Students at the Elsenburg Agricultural College near Stellenbosch have vowed to persist with their call for transformation despite the compromise to have full English and full Afrikaans lectures.
This follows a 4-day long protest by students at the college, supported by the Economic Freedom Fighters. The protest was marked by boycotting of classes by locking up lecture and examination rooms.The situation escalated on the second day after the protestors who locked up the lecture rooms clashed with white students that are supported by Afriforum.
Speaking on behalf of the students, third year student and EFF member, Liphelo Mpumlwana said that they are fighting for transformation at the college. “We are fighting against the use of language as a barrier and racism and we have handed our demands to the management. We have explored all the avenues and we have not been heard”.
The lectures at the institution are both in English and Afrikaans on 50/50 basis. This means that the lecture would be delivered in both languages and when the lecturer is speaking English for example the slides would be in Afrikaans and vice versa.
Elsenburg is a Western Cape government institution with degree courses accredited by the University of Stellenbosch. Darryl Jacobs the Acting Deputy Director General for the Western Cape Agriculture department, which the institution is under, told Elitsha that they have responded by having 100% English classes and 100% Afrikaans classes.
Initially the students were against this as it “would only serves as and addition to the current diseased institutional culture of segregation”. But on the evening of the third day of protests and after lengthy negotiations that continued into the night, a compromise was reached. The students have made it clear that the agreement does not mean that they have won. In an email communication, Liphelo made it clear that “The agreement does not mean the work of the decolonize EAC (Elsenburg Agricultural College) is over but we have taken a step closer to our goal”.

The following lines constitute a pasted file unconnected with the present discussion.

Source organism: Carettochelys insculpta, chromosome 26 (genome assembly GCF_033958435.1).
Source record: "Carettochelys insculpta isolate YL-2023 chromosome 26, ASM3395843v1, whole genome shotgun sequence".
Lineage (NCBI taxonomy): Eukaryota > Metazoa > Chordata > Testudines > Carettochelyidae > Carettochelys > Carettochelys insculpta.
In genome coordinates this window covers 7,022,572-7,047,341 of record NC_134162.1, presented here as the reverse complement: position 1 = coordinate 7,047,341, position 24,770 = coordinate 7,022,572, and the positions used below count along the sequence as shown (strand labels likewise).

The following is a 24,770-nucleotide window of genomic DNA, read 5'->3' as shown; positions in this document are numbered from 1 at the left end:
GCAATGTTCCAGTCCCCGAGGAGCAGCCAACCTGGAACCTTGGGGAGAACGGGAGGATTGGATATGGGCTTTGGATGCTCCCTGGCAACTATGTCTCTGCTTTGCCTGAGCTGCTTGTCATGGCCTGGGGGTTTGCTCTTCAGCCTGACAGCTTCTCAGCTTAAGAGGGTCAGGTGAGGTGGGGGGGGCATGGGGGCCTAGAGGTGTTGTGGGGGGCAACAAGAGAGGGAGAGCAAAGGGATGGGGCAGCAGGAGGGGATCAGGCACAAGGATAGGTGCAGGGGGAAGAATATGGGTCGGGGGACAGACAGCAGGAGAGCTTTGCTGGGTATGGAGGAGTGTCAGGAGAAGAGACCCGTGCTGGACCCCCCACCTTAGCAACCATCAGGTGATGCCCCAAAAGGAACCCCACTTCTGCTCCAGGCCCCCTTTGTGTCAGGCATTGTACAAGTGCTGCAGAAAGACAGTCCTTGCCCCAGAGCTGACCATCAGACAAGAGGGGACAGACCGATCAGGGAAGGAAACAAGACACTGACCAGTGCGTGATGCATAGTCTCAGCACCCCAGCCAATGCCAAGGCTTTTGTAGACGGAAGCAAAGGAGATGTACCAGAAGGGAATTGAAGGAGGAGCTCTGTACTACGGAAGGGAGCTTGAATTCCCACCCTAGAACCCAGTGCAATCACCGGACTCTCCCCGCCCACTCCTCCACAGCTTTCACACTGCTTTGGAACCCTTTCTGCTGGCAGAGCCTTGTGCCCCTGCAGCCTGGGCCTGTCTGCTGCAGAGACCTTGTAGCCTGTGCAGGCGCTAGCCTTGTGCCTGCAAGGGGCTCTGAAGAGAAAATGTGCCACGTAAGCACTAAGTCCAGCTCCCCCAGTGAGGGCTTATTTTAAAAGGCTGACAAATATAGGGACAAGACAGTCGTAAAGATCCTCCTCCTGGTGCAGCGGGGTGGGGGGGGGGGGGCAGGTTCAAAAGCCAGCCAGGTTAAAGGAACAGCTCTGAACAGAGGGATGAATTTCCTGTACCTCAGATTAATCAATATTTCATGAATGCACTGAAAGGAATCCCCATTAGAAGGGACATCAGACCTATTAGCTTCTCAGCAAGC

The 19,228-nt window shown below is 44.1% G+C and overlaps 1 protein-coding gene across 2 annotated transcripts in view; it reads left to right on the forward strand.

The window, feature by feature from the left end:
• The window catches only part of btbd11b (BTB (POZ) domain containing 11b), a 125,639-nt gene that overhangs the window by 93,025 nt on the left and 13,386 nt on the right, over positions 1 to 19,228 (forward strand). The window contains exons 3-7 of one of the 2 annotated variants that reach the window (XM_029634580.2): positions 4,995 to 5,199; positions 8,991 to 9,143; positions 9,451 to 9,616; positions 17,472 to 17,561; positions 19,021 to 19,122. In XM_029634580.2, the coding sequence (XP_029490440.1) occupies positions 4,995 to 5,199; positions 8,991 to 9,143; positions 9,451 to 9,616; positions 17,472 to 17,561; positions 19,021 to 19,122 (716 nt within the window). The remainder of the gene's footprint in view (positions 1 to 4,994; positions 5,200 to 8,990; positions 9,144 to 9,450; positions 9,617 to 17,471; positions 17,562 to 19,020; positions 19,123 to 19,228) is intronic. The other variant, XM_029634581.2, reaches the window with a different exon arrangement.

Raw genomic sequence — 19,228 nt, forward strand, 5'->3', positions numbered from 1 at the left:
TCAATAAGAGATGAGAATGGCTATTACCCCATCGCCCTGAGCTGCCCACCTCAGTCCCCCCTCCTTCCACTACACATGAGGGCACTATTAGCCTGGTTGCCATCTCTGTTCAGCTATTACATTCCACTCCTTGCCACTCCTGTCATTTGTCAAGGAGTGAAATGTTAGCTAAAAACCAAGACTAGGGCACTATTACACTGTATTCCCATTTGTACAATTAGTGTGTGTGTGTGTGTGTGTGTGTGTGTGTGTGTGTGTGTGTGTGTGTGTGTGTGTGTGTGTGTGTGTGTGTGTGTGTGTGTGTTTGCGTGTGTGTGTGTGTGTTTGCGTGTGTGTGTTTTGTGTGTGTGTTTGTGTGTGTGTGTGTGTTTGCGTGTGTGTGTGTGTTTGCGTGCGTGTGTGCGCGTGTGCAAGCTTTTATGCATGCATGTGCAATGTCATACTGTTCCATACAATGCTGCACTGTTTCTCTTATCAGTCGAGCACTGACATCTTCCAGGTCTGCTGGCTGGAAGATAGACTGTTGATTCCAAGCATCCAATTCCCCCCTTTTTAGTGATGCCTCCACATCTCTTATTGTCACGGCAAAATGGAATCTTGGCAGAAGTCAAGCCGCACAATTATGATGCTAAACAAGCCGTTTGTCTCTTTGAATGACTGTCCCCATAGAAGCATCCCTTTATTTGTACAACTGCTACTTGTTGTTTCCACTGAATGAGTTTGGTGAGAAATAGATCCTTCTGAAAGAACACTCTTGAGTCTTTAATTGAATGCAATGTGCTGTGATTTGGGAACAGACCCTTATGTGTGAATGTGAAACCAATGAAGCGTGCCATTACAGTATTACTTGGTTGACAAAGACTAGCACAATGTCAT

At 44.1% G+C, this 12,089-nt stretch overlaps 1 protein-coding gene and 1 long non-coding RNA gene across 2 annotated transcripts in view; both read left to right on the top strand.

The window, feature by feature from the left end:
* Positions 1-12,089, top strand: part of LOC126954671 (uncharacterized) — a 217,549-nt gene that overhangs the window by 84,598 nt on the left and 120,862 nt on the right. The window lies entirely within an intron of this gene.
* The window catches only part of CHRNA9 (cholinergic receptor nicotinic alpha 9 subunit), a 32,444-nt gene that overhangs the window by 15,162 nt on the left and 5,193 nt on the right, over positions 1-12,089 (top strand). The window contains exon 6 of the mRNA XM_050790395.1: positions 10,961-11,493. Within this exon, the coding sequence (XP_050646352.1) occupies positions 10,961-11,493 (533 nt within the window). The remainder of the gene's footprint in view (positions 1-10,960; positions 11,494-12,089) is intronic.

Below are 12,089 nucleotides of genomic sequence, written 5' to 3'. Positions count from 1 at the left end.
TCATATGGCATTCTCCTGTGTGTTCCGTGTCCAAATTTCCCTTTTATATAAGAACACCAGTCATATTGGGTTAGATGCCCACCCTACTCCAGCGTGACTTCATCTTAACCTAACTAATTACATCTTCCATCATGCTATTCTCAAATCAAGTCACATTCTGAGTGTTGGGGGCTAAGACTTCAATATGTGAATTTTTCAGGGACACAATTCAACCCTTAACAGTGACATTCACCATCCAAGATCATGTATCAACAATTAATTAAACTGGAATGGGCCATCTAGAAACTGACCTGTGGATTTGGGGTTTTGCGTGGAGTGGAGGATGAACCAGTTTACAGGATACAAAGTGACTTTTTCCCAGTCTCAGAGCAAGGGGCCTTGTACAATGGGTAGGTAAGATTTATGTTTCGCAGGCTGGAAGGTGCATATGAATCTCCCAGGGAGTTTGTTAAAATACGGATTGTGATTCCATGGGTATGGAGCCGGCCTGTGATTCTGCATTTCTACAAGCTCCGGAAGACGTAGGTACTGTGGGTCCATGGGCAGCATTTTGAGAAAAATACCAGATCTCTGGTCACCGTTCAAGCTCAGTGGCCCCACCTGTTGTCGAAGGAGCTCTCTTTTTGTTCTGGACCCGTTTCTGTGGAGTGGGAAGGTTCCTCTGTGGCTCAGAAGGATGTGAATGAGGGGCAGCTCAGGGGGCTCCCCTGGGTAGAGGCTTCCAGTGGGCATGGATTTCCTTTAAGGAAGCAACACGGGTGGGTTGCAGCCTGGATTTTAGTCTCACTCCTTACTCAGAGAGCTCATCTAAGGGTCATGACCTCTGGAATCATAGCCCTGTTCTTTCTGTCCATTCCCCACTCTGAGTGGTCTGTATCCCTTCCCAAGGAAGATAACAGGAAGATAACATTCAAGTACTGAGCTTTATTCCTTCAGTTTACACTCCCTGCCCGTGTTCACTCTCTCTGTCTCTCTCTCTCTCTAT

Jacobs said that the agreement has already been implemented and that the parallel classes would start immediately. He also said that they have taken steps to start a process that would look at transformation issues. “The College has already instituted a change management process, with independent facilitators, and which would involve broad stakeholder engagments”, said Jacobs.
The issues of language and race at Elsenburg Agriculture College and University of Stellenbosch came to light after the widely-circulated documentary, Luister (Listen), in which students and lecturers tell of discrimination on and off campus.
Recently, Stellenbosch University’s management briefed Parliament’s portfolio committee on higher education on its progress in implementing its transformation plan and language policy for the institution.
Students at Elsenburg said the issue was not only about Afrikaans as a language of instruction but also about racist attitudes among some white students and academics.
Thandeka Maseti, a 21 year old student from Phillipi who is studying for the Higher Certificate in Animal Production says that when the lecture is being delivered in Afrikaans she gets lost and her mind switches off. “Even though the slides are in English, I still want the lecturer to explain the concepts”. Maseti also said that the food that is served at the dining hall is mainly Afrikaner food.
Akhona Silele, a third year B.Agric student says that they were only 4 black students in her first year class in 2013. “Last year it was 1 student and this year its only 5”.
Liphelo Mpumlwana a Bsc.Agric (Viticulture and Oenology) final year student says that black students stopped patronising the college club because they get called kaffirs and the kind of events and activities that the house committee at residences organizes are culture specific internship adverts are all in Afrikaans. Mpumlwana has also laid a charge of assault against one of the lecturers. “When we protested outside an exam hall where some students had been waiting to enter, a lecturer slapped me and I have laid an assault charge against him”.
Part of the agreement that was made is that no formal charges will be laid by both the students and management as a result of the protest action.
On day 3 a scuffle broke out between a white student and an EFF member. Also some students claim that white students were provoking the protestors as they were singing and dancing on the road by driving fast with screeching tryres. When this was put to Bernard Pieters, chairperson for the youth wing of the Afri-Forum at Stellenbosch University he denied it even though Elitsha has photos to prove this.
Leana van Eeden who says she has replaced Sabelo Ngcobo as the SRC chairperson accused the EFF and the protesting students of being racist. “The EFF had a poster that said ‘Bring back our stolen land’ and “ they were being disruptive with protests”, said van Eeden.
Students at historically white universities countrywide have embarked on protests demanding transformation and “decolonization” of white universities. Recently, the Black Student Movement staged a sit-in at Rhodes University’s council chambersin Grahamstown, reportedly over the failure of transformation at the university.
Earlier this year a statue of colonialist Cecil John Rhodes was removed from the University of Cape Town following protests.